Wednesday, 11 September 2013

The volunteering life ... meet Liz & Trevor

Here in the Walled Garden we're lucky to have a fantastic group of volunteers; their enthusiasm and hard work, come rain and shine, help to keep everything looking at its very best. Here Liz & Trevor share their thoughts and experiences of their time at Gibside, and reveal what keeps them coming back for more.

Liz & Trevor in "cheerful red" NT garb
Now that we are retired, Gibside is our token gesture to the world of routine and work, and it never fails to amaze us how all the old emotions come flooding back when the alarm goes off at 7.30 on a Wednesday morning - what time is it? I’ve hardly been asleep, do I have to get up? Maybe I’ll just stay in bed for another 10 minutes....

Despite this, an hour and a half later, breakfast over, sandwiches made, flasks full of tea and rucksack packed we hit the road, wearing our very cheerful red National Trust tee-shirts.  As we climb the new boardwalk and turn the corner into the walled garden we’re pleased to see the sun is shining yet again and with a sense of pride, we notice the beds we edged and weeded the previous week are still looking good - our work has made a difference!

After Tam and Keith have given us our task for the day, we assemble the tools needed and set to it, only to be stopped by enthusiastic local visitors keen to talk about the recent changes at Gibside or to ask the name of that plant. There are holidaymakers too, keen to point out that the North East isn’t as desolate as they have been lead to believe!  Hardly have we turned around than it’s time for coffee, and maybe a biscuit or two to replace some of the energy we haven’t used yet.  The conversations with fellow volunteers are always fun, however we must crack on with our task for the day, so it’s back to the beds and more interesting conversations with visitors.  Almost immediately it’s lunchtime, how did that happen???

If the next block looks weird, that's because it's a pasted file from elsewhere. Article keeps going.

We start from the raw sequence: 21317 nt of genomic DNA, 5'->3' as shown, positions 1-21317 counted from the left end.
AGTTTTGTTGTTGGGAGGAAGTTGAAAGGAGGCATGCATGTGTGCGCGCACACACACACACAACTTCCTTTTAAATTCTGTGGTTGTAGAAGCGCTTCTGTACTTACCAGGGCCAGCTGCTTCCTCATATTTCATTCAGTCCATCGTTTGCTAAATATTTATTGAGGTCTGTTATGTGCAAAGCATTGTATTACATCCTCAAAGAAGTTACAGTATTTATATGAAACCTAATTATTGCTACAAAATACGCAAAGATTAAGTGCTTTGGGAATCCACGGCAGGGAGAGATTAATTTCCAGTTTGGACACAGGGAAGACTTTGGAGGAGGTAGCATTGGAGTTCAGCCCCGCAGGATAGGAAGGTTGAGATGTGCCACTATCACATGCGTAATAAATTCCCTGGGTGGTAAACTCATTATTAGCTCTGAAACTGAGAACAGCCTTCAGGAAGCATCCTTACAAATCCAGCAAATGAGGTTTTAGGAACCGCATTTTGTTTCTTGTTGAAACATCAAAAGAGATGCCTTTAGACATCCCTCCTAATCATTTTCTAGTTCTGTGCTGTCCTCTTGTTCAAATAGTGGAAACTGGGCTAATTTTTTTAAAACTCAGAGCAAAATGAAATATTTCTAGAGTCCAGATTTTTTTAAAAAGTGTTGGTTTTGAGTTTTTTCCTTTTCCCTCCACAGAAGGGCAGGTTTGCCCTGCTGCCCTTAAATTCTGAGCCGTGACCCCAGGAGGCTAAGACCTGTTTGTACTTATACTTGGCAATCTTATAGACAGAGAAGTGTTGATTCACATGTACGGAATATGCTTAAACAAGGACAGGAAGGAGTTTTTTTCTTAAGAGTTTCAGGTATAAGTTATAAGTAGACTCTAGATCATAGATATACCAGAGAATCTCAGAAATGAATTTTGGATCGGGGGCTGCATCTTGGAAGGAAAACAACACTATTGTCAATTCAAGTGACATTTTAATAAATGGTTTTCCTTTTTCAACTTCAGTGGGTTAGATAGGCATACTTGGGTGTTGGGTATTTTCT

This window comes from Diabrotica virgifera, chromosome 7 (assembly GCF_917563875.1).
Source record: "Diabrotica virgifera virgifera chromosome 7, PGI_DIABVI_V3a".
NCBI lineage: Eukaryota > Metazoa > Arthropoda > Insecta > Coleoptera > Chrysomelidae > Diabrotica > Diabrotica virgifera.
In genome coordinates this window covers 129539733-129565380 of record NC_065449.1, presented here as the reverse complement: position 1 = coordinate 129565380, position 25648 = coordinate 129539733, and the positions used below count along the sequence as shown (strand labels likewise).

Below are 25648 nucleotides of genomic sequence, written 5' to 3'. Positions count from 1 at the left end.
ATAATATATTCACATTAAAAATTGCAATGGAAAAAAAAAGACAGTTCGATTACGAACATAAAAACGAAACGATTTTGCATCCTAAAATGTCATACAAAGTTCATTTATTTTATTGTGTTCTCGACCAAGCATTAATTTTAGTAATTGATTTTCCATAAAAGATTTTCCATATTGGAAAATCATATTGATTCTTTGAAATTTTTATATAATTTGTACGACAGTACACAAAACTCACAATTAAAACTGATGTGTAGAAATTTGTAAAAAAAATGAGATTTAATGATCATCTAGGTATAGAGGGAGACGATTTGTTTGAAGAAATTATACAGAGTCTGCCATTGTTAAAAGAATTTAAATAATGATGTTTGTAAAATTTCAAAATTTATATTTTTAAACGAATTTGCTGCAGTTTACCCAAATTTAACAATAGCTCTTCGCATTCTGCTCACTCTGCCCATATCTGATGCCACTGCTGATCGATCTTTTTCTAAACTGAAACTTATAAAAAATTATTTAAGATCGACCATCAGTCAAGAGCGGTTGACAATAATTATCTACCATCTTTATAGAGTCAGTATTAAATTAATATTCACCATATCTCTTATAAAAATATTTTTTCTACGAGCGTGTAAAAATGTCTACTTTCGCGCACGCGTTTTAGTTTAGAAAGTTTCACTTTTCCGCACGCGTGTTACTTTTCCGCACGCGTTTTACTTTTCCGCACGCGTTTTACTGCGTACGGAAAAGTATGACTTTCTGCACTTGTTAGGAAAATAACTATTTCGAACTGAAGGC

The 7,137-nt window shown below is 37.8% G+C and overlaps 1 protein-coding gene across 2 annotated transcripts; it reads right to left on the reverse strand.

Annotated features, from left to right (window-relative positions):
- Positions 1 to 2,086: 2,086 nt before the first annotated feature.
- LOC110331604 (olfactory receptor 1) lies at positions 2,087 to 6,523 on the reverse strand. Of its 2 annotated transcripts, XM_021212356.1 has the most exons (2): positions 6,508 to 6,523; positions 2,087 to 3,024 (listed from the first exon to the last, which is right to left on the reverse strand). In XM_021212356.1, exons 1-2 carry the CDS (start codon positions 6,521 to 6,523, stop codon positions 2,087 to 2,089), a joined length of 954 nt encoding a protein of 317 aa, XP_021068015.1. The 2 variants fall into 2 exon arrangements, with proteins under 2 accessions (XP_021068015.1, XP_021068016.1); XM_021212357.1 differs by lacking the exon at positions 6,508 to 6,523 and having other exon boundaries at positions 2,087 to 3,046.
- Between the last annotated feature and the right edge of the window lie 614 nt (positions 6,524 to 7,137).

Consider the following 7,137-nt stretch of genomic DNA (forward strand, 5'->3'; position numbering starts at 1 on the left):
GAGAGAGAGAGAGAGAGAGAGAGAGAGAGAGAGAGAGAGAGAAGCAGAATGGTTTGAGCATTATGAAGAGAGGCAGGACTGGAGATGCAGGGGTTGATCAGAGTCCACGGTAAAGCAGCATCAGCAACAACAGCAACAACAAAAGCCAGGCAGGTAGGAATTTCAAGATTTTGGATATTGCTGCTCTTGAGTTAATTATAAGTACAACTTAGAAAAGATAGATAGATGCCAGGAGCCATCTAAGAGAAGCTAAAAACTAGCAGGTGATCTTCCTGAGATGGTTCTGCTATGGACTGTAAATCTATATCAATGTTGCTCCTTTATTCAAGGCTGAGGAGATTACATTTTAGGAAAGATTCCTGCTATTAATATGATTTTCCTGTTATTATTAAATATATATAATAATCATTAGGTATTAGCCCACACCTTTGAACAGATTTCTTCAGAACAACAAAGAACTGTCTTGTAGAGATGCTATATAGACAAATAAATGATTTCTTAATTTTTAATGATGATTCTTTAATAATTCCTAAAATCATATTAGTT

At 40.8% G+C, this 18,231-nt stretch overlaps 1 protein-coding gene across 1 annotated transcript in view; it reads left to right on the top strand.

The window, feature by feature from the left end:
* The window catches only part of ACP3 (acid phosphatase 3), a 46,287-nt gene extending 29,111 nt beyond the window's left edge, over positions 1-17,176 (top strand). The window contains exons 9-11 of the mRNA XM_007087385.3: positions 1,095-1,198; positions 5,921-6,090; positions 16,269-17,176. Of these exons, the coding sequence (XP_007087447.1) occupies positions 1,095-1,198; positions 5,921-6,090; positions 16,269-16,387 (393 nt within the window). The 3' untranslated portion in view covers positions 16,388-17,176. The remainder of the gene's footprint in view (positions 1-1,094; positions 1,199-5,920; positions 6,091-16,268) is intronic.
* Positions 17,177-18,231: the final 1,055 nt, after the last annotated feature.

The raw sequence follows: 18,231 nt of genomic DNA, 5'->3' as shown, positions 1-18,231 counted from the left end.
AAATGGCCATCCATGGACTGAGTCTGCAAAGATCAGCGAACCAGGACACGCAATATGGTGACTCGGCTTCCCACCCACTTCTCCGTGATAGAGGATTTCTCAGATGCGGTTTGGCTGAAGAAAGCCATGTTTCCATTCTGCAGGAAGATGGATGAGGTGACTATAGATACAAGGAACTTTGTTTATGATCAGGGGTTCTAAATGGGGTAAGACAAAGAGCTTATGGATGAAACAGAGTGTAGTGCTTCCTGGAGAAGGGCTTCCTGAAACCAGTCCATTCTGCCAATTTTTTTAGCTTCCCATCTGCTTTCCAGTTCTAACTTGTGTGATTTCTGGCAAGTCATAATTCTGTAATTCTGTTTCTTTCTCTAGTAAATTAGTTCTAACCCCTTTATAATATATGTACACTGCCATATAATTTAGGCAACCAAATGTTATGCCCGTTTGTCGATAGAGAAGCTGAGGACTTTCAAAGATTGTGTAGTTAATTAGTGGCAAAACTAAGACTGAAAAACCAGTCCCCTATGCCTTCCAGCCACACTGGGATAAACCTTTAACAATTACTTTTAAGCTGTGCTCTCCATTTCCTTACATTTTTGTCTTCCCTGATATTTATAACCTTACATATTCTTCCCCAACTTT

flower bed "spruced and polished"
(and smartly edged!) thanks to Liz & Trevor
By the time 3ish comes and our task has somehow been completed, we stand back and survey our efforts again, satisfied that the current flower bed looks magnificent and our sweat and toil has been worth it.  We’ve had some cracking conversations with visitors and our fellow volunteers, and spruced and polished up a flower bed or two so we wind our way back down the boardwalk (sometimes via the tea room), feeling that we have made a difference again.

As the work at Gibside is a world away from our former library and teaching careers, it provides the rehabilitation needed to fully unwind and enjoy our retirement.  Thank you, National Trust, for providing free therapy and allowing us to help keep Gibside a wonderful place to visit. 

Trevor & Liz Lockey

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